The health ministry of a country that belonged to the Gulf Cooperation Council (GCC) wished to provide a comprehensive healthcare package to all of its citizens.
The health ministry of a country that belonged to the Gulf Cooperation Council (GCC) wished to provide a comprehensive healthcare package to all of its citizens. The system in the country was ripe for reform, but there were potential conflicts of interest that had so far hindered any initiative. There were also several inefficiencies involved in placing all aspects of healthcare in the hands of the public sector.
They approached Challenge Advisory to help design a new nationwide healthcare framework, and to implement this framework across the nation.
The Challenge Advisory health team began this project by establishing a solid fact base from which to build their strategy. To do this, they conducted interviews with all relevant stakeholders and key personnel. This included moderating workshops with operations and financing teams, conducting market assessments, interviewing local physicians, and convening focus groups with patients.
The team met regularly with the senior leaders of government agencies to define the smaller details of the new framework, with the express aim of understanding the needs of the patient in order to satisfy these needs to an acceptable standard.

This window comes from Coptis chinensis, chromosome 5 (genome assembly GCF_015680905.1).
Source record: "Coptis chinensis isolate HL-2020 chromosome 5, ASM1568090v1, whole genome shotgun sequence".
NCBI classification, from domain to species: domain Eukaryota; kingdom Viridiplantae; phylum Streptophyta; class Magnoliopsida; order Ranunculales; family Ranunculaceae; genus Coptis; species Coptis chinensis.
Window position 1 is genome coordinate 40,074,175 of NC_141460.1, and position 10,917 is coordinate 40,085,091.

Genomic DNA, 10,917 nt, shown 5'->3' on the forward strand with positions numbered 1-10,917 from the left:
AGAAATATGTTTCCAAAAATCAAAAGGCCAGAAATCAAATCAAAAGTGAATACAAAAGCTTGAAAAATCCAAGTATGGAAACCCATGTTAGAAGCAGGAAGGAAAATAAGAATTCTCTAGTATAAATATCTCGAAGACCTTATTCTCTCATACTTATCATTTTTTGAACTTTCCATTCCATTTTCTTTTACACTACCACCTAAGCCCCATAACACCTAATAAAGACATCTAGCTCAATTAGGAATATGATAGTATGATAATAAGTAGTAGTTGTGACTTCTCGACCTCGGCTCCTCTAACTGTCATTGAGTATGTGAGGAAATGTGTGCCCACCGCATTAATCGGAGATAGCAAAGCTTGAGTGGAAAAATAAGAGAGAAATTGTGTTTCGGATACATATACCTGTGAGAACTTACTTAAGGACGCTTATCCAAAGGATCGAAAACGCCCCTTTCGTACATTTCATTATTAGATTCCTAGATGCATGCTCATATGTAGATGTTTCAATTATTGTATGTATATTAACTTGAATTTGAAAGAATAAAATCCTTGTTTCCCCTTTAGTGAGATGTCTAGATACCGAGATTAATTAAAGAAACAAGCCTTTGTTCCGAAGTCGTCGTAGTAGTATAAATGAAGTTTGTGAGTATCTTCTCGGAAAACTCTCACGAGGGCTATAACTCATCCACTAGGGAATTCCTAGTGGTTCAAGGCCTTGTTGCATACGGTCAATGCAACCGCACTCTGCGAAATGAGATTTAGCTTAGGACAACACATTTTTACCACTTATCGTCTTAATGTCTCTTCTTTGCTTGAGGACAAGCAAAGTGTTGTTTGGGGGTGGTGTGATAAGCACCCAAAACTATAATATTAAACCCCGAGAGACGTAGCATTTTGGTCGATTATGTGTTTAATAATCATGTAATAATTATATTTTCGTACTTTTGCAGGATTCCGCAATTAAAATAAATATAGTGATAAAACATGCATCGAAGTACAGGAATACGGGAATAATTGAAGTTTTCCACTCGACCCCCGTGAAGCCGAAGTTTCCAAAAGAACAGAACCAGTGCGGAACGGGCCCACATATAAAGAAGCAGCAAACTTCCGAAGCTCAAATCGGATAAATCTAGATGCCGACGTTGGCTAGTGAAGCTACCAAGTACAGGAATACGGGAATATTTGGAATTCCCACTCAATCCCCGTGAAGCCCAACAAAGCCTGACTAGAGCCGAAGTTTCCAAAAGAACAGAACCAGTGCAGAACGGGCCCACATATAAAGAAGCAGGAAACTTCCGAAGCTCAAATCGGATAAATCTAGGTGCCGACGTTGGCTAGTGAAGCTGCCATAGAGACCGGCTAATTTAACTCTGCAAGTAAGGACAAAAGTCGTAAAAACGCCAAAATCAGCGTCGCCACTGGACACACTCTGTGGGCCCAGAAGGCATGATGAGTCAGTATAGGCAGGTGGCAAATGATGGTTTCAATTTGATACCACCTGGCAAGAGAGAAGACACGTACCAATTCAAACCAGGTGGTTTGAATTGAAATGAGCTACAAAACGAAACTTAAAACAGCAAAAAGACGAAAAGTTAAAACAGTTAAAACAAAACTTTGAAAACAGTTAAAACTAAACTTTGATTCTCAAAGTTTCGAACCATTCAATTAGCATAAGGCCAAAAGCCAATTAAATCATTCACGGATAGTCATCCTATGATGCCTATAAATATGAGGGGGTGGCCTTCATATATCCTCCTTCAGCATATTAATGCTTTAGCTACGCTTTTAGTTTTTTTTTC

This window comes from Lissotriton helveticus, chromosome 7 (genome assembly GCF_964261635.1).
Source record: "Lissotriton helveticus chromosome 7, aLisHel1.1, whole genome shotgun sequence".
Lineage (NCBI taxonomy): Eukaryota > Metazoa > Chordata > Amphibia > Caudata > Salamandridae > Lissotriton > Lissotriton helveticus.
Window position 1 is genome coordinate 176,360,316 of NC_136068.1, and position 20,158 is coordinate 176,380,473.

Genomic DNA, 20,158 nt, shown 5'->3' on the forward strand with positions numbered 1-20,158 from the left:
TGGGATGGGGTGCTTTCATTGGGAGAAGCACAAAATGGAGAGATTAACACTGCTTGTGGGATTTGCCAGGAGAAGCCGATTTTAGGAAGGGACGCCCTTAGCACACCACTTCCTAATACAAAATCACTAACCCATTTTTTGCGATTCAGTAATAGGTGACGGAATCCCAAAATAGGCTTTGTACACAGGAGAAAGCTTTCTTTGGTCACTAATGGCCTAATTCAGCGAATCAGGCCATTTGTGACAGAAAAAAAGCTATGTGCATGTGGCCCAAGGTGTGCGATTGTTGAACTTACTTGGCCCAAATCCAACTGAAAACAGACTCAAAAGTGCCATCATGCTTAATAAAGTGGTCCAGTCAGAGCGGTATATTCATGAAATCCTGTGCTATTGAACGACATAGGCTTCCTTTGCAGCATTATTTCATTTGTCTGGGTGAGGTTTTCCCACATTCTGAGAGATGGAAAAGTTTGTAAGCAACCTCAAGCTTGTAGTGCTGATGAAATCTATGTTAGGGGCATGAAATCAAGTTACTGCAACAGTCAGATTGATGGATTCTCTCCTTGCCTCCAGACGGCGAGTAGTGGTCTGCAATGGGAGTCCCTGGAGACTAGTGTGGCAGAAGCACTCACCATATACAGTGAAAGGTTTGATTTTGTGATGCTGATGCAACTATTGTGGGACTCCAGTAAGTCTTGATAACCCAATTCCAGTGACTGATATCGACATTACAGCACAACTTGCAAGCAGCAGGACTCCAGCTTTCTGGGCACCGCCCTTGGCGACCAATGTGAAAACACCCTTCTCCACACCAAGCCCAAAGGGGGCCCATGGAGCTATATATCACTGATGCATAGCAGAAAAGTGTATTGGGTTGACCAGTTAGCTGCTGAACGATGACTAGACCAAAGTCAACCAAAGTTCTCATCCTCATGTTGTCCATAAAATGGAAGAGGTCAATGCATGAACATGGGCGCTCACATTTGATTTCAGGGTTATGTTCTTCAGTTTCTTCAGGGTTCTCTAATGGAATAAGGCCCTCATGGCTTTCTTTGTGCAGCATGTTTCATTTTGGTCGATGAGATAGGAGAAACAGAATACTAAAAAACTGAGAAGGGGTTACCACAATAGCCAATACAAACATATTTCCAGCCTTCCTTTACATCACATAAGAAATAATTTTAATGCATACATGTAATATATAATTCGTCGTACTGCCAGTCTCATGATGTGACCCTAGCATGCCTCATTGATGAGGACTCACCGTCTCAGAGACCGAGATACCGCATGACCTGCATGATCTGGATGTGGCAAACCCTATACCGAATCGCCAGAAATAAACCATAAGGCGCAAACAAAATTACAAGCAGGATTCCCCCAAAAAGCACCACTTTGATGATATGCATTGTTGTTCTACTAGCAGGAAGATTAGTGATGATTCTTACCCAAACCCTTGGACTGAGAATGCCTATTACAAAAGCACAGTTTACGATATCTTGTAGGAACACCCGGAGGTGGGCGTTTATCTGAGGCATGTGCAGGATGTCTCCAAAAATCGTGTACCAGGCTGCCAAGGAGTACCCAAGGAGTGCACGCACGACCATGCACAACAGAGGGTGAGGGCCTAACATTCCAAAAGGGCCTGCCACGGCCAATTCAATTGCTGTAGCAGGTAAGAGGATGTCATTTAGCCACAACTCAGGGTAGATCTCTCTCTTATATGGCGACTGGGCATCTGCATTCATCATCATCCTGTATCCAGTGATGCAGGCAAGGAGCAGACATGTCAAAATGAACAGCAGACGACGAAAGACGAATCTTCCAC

Efficiency was a key objective for the new framework established by the Challenge Advisory health team. For example, the team recommended an outcomes-based funding model for both public and private facilities; this means that claims would be based on the outcome of healthcare, rather than the sheer volume of patients at the institution.
The framework also suggested that healthcare delivery be separated from the policy making itself, which should also result in greater healthcare efficiency. The health team then helped to identify institutional partners that were suitable for work in the client’s nation, building a foundation for public/private partnerships (PPPs) and assisting in the recruitment of the international managers who now operate many of the nation’s public hospitals.
The national has revolutionised its system, and is now a viable healthcare market. No longer self-regulating, all of its citizens now have health insurance coverage through a mandated system. Residents in the client’s nation now have the choice of public or private hospitals, with claims being paid by one of the more than thirty competitive health insurers.